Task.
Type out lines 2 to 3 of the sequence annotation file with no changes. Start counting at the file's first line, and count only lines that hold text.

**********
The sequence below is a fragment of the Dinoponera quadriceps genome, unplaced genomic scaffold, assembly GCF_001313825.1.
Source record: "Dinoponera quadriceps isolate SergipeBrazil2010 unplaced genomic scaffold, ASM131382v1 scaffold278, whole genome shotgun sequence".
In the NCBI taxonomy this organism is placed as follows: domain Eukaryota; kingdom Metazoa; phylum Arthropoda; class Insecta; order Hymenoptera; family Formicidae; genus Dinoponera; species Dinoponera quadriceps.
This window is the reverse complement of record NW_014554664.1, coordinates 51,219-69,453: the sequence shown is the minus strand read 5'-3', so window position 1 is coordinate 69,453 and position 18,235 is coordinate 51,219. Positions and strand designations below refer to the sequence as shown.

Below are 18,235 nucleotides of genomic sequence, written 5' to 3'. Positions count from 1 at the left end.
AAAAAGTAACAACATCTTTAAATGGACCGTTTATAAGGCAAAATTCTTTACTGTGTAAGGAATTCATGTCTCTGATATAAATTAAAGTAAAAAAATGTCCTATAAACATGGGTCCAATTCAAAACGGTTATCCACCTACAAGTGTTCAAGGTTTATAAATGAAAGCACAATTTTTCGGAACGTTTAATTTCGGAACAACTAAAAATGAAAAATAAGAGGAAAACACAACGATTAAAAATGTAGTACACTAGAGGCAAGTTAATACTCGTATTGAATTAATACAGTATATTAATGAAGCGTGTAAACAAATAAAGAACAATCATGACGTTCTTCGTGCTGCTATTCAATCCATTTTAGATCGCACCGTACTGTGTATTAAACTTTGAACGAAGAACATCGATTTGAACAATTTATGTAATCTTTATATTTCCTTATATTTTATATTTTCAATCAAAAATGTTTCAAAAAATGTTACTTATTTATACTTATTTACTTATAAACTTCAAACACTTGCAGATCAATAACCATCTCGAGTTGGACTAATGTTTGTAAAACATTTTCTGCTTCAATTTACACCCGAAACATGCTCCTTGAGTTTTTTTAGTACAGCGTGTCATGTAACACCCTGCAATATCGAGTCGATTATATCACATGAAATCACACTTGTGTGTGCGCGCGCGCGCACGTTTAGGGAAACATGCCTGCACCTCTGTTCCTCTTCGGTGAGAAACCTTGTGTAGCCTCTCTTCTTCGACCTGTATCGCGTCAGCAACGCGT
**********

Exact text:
Source record: "Dinoponera quadriceps isolate SergipeBrazil2010 unplaced genomic scaffold, ASM131382v1 scaffold278, whole genome shotgun sequence".
In the NCBI taxonomy this organism is placed as follows: domain Eukaryota; kingdom Metazoa; phylum Arthropoda; class Insecta; order Hymenoptera; family Formicidae; genus Dinoponera; species Dinoponera quadriceps.